The author

Carl Ireland

Head of Regulatory Risk

View profile
News & Views / PRA supervisory priorities for 2021 - what does this mean for lenders?
25 January 2021

PRA supervisory priorities for 2021 - what does this mean for lenders?

In December 2020 the PRA wrote to all UK deposit-taking firms outlining their supervisory priorities for 2021. We examine the six key topics and what these mean for lenders in the next 12 months.

1. Financial Resilience – Levels of capital held by UK lenders demonstrates strong resilience and the ability to continue to support the economy through the current disruption. The FPC announced that the countercyclical capital buffer would remain at 0 for the next 12 months, providing additional capacity for firms to support the economy. The distribution restrictions placed on firms in 2020 are to be tentatively lifted, but there is concern over the impact when government support for businesses is eventually removed. BoE stress testing will return following the delay in 2020.

Firms should ensure they understand the changes to distribution rules and plan accordingly. The stress testing requirements have the greatest impact on participating firms, but all firms should consider the scenarios used in the BoE stress testing at the minimum as a benchmark against their own scenario planning.

2. Credit Risk – The expected increase in arrears and default as government restrictions are lifted means there is renewed focus on risk management and measurement of impairment. Specifically, the management of model risk, the quality and range of scenarios used and staging criteria as defined in the PRA’s thematic review on IFRS 9 ECL. Wider thematic reviews will also continue covering buy-to-let SME, retail collections and Covid related payment deferrals.

Firms should ensure their risk appetite is reflective of their lending activities and to update IFRS 9 frameworks to incorporate the thematic review findings.

3. Operational risk and resilience – Covid-19 tested the frameworks of firms as the significant disruption of 2020 impacted the industry. Expect a renewed focus on the effectiveness of risk and control frameworks in both the current environment and in light of any material residual risks that could have an impact. Policy on operational resilience is expected in 2021 following the disrupted consultation process in 2019/2020.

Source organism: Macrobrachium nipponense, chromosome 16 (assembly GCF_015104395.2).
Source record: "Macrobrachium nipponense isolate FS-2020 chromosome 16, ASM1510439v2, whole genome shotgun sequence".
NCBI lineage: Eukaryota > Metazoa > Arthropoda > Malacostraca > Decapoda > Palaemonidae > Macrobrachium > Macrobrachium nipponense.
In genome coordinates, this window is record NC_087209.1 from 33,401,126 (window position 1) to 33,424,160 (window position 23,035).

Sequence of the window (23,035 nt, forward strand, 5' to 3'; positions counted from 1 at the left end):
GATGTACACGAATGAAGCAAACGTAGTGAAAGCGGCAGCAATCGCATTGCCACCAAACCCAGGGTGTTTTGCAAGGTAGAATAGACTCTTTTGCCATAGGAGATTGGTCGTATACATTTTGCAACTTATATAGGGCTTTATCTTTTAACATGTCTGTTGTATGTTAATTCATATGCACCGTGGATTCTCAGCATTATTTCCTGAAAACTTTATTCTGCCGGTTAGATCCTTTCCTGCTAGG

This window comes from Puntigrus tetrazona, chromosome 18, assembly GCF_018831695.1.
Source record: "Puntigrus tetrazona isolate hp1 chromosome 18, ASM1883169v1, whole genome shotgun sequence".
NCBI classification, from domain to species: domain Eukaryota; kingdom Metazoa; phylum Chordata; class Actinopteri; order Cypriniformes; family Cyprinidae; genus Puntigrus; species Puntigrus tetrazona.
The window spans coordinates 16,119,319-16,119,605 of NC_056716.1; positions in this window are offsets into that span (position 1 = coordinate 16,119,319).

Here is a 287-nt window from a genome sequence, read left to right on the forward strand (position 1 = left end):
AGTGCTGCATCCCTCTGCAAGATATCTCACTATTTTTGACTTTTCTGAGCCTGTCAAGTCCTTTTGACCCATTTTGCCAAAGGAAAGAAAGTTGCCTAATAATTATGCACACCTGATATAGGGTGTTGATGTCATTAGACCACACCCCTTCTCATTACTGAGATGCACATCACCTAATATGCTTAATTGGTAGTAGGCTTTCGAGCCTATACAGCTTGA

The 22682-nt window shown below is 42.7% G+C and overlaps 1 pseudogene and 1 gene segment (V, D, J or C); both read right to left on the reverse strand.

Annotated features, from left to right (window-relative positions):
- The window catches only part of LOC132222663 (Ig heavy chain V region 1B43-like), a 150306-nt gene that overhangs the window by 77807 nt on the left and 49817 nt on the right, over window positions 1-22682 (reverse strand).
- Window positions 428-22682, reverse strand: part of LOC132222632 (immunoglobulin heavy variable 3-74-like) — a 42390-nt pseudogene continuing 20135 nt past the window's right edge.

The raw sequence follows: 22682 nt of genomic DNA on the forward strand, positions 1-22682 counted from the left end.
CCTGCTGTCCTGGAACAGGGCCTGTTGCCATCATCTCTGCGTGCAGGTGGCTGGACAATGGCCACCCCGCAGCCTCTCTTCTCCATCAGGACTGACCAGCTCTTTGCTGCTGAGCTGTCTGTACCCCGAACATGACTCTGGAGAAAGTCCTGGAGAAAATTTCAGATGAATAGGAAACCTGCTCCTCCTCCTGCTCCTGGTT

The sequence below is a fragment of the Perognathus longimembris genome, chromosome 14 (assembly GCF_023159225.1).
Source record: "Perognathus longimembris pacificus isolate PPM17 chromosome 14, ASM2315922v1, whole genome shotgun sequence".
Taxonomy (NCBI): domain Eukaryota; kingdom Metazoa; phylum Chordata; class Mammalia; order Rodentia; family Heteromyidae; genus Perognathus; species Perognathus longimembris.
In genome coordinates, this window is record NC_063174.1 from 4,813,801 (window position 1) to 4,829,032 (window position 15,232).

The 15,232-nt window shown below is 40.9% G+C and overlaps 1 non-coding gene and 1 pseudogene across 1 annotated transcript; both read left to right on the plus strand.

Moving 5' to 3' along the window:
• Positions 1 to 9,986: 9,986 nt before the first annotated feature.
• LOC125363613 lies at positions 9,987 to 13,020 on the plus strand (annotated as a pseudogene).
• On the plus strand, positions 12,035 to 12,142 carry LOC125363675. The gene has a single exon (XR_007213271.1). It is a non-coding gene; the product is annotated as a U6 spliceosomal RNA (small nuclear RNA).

Firms should review the impact of Covid-19 and their response to it to further refine their frameworks and ensure risk appetite remains appropriate.

4. Competition and future regulatory frameworks – The PRA intend to finalise their supervisory approach to new and growing banks in the first half of 2021 following the consultation in 2020. This aims to increase competition in the market. The consultation described simplification of Risk management, Governance, Capital and Liquidity adequacy expectation and for smaller firms over their first 5 years of life providing they have a solvent wind-down plan at the point of authorisation. The MREL and Leverage Ratio frameworks will also be reviewed in 2021.

Firms should consider the impact of the proposed changes and contribute to the consultation process where appropriate.

5. Financial risks arising from climate change – following the supervisory statement in 2019 and letter in 2020, the expectations for firms to meet governance, risk management, scenario testing and disclosure requirements by the end of 2021 have been clearly set. The letter in 2020 identified the key areas of challenge and pointed to guidelines and best practise for firms to follow.

Firms should focus resource on implementing the capability to perform scenario testing considering both transitional and physical risk over both short and long term horizons. The BoE announced the Climate Biennial Exploratory Scenario (CBES) for 2021 which bring significant additional requirement for participating firms. For other firms, this is a useful guide for understanding the scale of a 30-year modelling horizon, but should be considered in relation to the size and complexity of their business model.

6. Transition from LIBOR to alternative risk-free rates – The disruption in 2020 has meant there is little time remaining to prepare for the transition with firms falling behind in areas such as client engagement. The PRA will monitor the progress through the targets set by the Working Group on Sterling Risk Free Reference Rates (RFRWG) and through review of the management of transition risk.

Firms should review transition plans and identify areas that are at risk. The PRA has stated the expectation that there will be an intensive effort in 2021 to make up for the disruption and delay caused in 2020.